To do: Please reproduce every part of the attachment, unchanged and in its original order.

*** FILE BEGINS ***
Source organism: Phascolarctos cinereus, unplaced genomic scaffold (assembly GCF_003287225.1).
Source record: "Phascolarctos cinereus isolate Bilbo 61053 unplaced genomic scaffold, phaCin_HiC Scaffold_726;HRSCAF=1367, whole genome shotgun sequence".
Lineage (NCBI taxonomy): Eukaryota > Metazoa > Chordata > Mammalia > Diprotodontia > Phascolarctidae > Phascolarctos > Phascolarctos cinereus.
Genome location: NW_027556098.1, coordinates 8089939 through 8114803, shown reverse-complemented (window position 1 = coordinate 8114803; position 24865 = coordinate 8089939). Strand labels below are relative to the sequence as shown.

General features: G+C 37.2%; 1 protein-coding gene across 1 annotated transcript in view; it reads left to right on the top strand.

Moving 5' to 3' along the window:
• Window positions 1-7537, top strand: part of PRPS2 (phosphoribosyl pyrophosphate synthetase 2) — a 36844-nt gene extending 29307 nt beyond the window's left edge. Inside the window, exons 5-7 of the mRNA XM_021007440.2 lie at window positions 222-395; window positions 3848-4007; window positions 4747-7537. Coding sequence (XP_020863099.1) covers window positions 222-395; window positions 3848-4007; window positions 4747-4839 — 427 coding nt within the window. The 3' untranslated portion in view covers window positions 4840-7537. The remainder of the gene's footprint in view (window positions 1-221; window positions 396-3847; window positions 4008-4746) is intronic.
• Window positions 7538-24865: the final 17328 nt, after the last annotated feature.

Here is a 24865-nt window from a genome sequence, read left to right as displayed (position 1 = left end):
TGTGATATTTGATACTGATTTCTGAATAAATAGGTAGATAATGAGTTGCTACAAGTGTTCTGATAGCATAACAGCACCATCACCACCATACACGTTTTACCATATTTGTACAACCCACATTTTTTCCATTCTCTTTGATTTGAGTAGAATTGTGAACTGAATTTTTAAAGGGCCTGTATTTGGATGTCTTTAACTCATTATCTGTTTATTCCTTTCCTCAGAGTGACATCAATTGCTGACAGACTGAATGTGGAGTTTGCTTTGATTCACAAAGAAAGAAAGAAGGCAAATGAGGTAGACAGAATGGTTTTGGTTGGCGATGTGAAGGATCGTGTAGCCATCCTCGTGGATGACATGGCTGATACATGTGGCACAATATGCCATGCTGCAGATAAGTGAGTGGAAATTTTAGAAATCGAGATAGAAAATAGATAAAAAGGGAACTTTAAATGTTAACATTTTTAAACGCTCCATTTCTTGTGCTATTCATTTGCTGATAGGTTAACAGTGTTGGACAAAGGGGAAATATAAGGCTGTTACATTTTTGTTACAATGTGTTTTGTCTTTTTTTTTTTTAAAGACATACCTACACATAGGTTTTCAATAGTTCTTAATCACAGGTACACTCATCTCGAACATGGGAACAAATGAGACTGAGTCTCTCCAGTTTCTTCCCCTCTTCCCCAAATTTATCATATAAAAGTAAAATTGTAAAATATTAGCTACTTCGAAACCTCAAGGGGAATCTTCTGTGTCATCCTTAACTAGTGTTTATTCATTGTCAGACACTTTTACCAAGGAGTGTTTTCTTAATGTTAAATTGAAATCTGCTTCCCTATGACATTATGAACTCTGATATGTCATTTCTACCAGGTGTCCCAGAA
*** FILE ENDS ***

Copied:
Source organism: Phascolarctos cinereus, unplaced genomic scaffold (assembly GCF_003287225.1).
Source record: "Phascolarctos cinereus isolate Bilbo 61053 unplaced genomic scaffold, phaCin_HiC Scaffold_726;HRSCAF=1367, whole genome shotgun sequence".
Lineage (NCBI taxonomy): Eukaryota > Metazoa > Chordata > Mammalia > Diprotodontia > Phascolarctidae > Phascolarctos > Phascolarctos cinereus.
Genome location: NW_027556098.1, coordinates 8089939 through 8114803, shown reverse-complemented (window position 1 = coordinate 8114803; position 24865 = coordinate 8089939). Strand labels below are relative to the sequence as shown.

General features: G+C 37.2%; 1 protein-coding gene across 1 annotated transcript in view; it reads left to right on the top strand.

Moving 5' to 3' along the window:
• Window positions 1-7537, top strand: part of PRPS2 (phosphoribosyl pyrophosphate synthetase 2) — a 36844-nt gene extending 29307 nt beyond the window's left edge. Inside the window, exons 5-7 of the mRNA XM_021007440.2 lie at window positions 222-395; window positions 3848-4007; window positions 4747-7537. Coding sequence (XP_020863099.1) covers window positions 222-395; window positions 3848-4007; window positions 4747-4839 — 427 coding nt within the window. The 3' untranslated portion in view covers window positions 4840-7537. The remainder of the gene's footprint in view (window positions 1-221; window positions 396-3847; window positions 4008-4746) is intronic.
• Window positions 7538-24865: the final 17328 nt, after the last annotated feature.

Here is a 24865-nt window from a genome sequence, read left to right as displayed (position 1 = left end):
TGTGATATTTGATACTGATTTCTGAATAAATAGGTAGATAATGAGTTGCTACAAGTGTTCTGATAGCATAACAGCACCATCACCACCATACACGTTTTACCATATTTGTACAACCCACATTTTTTCCATTCTCTTTGATTTGAGTAGAATTGTGAACTGAATTTTTAAAGGGCCTGTATTTGGATGTCTTTAACTCATTATCTGTTTATTCCTTTCCTCAGAGTGACATCAATTGCTGACAGACTGAATGTGGAGTTTGCTTTGATTCACAAAGAAAGAAAGAAGGCAAATGAGGTAGACAGAATGGTTTTGGTTGGCGATGTGAAGGATCGTGTAGCCATCCTCGTGGATGACATGGCTGATACATGTGGCACAATATGCCATGCTGCAGATAAGTGAGTGGAAATTTTAGAAATCGAGATAGAAAATAGATAAAAAGGGAACTTTAAATGTTAACATTTTTAAACGCTCCATTTCTTGTGCTATTCATTTGCTGATAGGTTAACAGTGTTGGACAAAGGGGAAATATAAGGCTGTTACATTTTTGTTACAATGTGTTTTGTCTTTTTTTTTTTTAAAGACATACCTACACATAGGTTTTCAATAGTTCTTAATCACAGGTACACTCATCTCGAACATGGGAACAAATGAGACTGAGTCTCTCCAGTTTCTTCCCCTCTTCCCCAAATTTATCATATAAAAGTAAAATTGTAAAATATTAGCTACTTCGAAACCTCAAGGGGAATCTTCTGTGTCATCCTTAACTAGTGTTTATTCATTGTCAGACACTTTTACCAAGGAGTGTTTTCTTAATGTTAAATTGAAATCTGCTTCCCTATGACATTATGAACTCTGATATGTCATTTCTACCAGGTGTCCCAGAA